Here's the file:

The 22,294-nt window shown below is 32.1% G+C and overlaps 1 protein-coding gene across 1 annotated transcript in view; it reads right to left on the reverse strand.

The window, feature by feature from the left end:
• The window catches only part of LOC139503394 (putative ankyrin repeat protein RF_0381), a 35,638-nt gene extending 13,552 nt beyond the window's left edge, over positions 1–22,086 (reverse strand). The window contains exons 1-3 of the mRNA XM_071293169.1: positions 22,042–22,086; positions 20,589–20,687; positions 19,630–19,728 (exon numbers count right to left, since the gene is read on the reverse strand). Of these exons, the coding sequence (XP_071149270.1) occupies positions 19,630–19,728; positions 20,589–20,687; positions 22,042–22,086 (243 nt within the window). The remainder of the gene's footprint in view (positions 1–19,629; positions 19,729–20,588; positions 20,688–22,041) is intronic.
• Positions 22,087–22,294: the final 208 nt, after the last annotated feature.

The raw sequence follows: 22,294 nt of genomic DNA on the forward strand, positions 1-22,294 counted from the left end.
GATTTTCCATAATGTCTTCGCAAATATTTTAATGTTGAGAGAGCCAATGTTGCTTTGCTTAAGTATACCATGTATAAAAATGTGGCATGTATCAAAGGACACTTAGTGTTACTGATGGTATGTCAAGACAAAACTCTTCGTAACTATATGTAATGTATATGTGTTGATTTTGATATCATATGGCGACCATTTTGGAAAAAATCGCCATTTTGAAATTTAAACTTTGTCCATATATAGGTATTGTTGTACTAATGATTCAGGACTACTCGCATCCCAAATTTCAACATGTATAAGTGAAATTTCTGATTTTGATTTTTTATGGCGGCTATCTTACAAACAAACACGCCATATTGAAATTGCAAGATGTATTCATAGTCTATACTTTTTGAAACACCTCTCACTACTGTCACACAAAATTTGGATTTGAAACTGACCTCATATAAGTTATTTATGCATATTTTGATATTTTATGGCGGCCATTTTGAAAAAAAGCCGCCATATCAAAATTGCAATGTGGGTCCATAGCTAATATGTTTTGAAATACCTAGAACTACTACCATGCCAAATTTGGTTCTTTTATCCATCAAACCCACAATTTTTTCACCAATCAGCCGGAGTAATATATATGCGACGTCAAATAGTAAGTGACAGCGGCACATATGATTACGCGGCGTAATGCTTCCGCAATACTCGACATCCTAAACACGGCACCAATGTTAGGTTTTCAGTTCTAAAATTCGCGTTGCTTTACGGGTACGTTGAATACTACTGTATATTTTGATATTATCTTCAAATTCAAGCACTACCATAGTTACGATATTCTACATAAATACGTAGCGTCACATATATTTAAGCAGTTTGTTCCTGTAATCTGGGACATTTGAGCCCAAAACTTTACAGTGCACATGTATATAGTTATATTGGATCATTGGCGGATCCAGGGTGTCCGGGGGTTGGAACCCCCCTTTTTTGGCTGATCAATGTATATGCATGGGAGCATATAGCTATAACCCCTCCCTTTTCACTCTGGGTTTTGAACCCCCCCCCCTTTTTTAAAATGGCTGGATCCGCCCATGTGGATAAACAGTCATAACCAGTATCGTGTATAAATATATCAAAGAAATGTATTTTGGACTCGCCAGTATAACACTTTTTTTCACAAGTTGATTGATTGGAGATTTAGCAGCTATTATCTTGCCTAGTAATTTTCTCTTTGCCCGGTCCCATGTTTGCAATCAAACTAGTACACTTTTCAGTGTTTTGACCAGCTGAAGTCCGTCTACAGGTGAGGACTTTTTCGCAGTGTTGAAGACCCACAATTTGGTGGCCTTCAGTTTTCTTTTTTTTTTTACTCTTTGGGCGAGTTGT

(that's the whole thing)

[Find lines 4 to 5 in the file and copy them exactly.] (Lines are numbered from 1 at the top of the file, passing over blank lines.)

• Positions 22,087–22,294: the final 208 nt, after the last annotated feature.

The raw sequence follows: 22,294 nt of genomic DNA on the forward strand, positions 1-22,294 counted from the left end.